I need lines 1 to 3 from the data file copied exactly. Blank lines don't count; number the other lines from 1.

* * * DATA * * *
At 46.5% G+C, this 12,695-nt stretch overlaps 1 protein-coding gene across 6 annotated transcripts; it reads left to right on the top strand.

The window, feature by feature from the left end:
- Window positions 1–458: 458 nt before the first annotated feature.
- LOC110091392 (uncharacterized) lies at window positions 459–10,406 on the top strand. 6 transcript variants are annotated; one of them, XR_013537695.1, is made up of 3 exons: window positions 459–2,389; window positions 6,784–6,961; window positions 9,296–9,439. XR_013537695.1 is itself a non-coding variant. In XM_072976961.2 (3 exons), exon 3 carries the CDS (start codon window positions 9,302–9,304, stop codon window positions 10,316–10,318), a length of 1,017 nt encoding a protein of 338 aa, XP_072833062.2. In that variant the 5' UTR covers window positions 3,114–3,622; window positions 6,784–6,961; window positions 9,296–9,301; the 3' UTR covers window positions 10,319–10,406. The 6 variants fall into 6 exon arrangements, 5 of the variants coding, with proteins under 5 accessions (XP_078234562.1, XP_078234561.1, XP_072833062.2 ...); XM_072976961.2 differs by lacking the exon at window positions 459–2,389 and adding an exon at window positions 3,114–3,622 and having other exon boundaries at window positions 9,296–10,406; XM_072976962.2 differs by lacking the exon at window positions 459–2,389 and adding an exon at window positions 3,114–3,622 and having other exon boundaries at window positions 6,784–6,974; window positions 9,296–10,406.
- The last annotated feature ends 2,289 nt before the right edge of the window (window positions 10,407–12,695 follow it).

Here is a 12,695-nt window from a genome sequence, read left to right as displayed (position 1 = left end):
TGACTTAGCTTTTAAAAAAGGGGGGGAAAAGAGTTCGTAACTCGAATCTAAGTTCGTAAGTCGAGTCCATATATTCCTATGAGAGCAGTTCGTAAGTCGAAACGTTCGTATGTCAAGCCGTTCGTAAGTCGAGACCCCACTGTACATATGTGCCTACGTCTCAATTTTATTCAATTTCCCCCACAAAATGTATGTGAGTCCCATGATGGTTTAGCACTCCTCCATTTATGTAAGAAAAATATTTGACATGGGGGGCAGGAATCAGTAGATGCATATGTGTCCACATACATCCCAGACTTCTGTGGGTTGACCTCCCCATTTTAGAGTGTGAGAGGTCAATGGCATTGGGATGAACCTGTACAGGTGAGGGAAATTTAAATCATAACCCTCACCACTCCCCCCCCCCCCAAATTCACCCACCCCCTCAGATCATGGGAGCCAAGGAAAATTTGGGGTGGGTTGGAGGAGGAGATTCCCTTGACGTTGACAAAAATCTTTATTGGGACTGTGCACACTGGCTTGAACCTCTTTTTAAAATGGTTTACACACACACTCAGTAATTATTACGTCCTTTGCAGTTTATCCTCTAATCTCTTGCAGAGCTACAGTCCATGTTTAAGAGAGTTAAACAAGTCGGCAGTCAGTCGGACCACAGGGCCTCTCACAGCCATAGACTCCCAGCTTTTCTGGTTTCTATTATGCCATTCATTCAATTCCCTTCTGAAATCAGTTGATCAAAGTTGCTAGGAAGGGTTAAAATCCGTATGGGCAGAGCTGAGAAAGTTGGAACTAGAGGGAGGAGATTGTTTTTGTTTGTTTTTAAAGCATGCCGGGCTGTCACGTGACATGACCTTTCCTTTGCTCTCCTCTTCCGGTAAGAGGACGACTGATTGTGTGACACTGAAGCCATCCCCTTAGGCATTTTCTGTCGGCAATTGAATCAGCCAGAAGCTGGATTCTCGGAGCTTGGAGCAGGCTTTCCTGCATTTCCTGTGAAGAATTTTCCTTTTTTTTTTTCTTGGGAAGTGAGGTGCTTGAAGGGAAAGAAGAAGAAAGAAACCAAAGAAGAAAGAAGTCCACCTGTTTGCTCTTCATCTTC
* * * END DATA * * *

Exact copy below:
At 46.5% G+C, this 12,695-nt stretch overlaps 1 protein-coding gene across 6 annotated transcripts; it reads left to right on the top strand.

The window, feature by feature from the left end:
- Window positions 1–458: 458 nt before the first annotated feature.